At a high-level, an agent touch is an operation performed by the agent on a ticket. For example, it could mean that the agent:
- Added a public or private comment to the ticket
- Changed a ticket field, for example the ticket group
- Changed the status of the ticket, for example from Open to Solved
The method you'll use to determine agent touches will depend on your business needs. In this article, you'll learn about how you can use Explore to analyze agent touches in a few different ways. The examples assume you have some familiarity with creating Explore reports. If you need some help, see Creating reports.
This article contains the following sections:
Analyzing ticket comments
If you want to measure agent touches by the number of comments your agents make on tickets, then Explore has you covered. The Updates history dataset contains a built-in metric that measures this when you add it to a query. You can add attributes to slice this number however you want, for example by ticket ID and subject.
This simple Explore report displays a table showing your tickets and how many agent comments they received.
To create a report to analyze ticket comments
- Create a new report using the Support: Updates history dataset.
- In the Metrics panel of the report, add the Comments >
Agent comments metric. Explore displays the total number of agent
comments received for all of your tickets.Tip: The Explore Updates history dataset might contain a lot of data causing your reports to take a long time to return results. Consider adding a filter like Time - Ticket update > Update - Date to reduce and focus the results returned by the report. For more information, see Working with report filters.
- To break down the number of comments by ticket, add the attributes Ticket
ID and Ticket subject to the Rows panel of the
Explore displays a table showing all of your tickets broken down by the number of agent comments (each comment counts as one agent touch).
Analyzing ticket updates
Sometimes, you might want to report all updates made to your tickets, not just comments. For example, other updates might include changes to ticket status, priority, assigning the ticket to someone else, and more. Again, the Updates history dataset contains a built-in metric that measures this when you add it to a report. You can add attributes to slice this number however you want, for example by ticket ID and subject.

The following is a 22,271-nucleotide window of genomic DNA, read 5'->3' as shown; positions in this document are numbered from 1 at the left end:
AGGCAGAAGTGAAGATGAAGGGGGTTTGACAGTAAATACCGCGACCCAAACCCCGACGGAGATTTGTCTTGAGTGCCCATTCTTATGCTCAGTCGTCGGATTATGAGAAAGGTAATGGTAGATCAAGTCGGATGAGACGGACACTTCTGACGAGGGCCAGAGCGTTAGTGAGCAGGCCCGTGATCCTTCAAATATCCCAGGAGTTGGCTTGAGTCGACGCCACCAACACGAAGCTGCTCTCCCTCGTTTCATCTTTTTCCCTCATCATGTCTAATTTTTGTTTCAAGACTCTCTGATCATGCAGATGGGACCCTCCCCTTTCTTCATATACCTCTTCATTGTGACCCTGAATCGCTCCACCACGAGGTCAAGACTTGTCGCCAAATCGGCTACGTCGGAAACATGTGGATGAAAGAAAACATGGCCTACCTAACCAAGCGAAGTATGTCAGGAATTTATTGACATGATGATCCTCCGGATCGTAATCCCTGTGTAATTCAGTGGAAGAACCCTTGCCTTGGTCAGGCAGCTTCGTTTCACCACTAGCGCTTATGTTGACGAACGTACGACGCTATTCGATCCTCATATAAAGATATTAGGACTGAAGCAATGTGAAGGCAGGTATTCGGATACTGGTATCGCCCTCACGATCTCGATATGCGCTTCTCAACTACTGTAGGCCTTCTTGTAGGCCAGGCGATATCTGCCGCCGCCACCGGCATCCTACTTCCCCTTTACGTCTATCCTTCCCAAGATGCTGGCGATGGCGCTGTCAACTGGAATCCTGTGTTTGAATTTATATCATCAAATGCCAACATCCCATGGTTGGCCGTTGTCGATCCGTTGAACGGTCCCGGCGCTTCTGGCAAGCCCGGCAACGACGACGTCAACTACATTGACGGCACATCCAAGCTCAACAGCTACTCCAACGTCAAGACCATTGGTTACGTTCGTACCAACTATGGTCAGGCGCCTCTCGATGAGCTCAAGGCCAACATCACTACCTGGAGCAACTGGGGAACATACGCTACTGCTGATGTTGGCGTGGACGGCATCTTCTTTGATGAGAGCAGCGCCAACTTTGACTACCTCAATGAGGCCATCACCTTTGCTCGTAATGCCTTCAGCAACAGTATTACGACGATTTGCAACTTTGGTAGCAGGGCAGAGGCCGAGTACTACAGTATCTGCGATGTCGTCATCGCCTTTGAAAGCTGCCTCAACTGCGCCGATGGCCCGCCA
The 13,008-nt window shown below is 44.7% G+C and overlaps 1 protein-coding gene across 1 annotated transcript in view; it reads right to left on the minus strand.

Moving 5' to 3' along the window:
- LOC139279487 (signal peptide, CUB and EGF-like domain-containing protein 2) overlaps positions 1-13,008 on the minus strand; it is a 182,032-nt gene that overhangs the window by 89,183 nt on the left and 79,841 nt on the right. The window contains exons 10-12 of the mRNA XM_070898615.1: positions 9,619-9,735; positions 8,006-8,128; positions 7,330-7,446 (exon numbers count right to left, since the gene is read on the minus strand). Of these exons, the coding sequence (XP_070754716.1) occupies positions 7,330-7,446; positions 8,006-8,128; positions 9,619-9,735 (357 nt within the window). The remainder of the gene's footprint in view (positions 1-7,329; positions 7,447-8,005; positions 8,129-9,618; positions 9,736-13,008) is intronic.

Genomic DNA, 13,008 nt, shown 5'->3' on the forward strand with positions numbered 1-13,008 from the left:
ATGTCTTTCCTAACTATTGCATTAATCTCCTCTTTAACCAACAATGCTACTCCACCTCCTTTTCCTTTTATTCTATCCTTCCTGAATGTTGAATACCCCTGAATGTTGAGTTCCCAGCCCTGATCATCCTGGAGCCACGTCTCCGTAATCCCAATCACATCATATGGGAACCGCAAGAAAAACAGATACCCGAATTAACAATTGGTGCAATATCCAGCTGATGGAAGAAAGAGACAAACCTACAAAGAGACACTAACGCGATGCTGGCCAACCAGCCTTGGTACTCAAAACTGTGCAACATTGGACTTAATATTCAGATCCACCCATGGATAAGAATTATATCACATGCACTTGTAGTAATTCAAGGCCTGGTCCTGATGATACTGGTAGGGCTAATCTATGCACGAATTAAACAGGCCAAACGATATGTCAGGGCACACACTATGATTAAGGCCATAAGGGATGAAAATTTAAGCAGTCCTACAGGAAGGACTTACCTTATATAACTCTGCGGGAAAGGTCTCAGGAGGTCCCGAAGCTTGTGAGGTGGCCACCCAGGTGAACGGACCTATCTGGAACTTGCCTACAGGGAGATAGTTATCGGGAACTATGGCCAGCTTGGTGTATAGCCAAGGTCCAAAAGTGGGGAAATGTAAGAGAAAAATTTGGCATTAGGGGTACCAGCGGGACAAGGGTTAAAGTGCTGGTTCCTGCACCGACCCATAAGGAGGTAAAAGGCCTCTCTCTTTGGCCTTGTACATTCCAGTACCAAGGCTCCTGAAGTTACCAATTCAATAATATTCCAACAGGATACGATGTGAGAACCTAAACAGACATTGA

In this example, you'll create a report that shows all updates to all of your tickets. You'll then add attributes to slice this number by the date of the update, the ticket ID, and the person who made the update.
- Create a new report using the Support: Updates history dataset.
- In the Metrics panel of the report, add the Updates >
Updates metric. Explore displays the total number of updates made
for all of your tickets.Tip: The Explore Updates history dataset might contain a lot of data causing your reports to take a long time to return results. Consider adding a filter like Time - Ticket update > Update - Date to reduce and focus the results returned by the report. For more information, see Working with report filters.
- To break down the number of updates, add the attributes Update -
Date, Ticket ID, and Updater name to the Rows panel
of the report.
Explore displays a table showing all of events where at least one ticket update was made, broken down by date, ticket ID, and the name of the person who made the update.
Analyzing tickets with low agent touches
Explore records the number of agent replies it took to solve a ticket into the following brackets:
- One-touch tickets: Tickets that were solved with only one agent reply.
- Two-touch tickets: Tickets that were solved with two agent replies.
- Multi-touch tickets: Tickets that were solved with more than two agent replies.
In this example, you'll create a report that shows the number of one-touch tickets created each year by your agents.
- Create a new report using the Support: Tickets dataset.
- In the Metrics panel of the report, add the Agent replies distribution > One-touch tickets metric. Explore displays the total number of one-touch tickets in your account.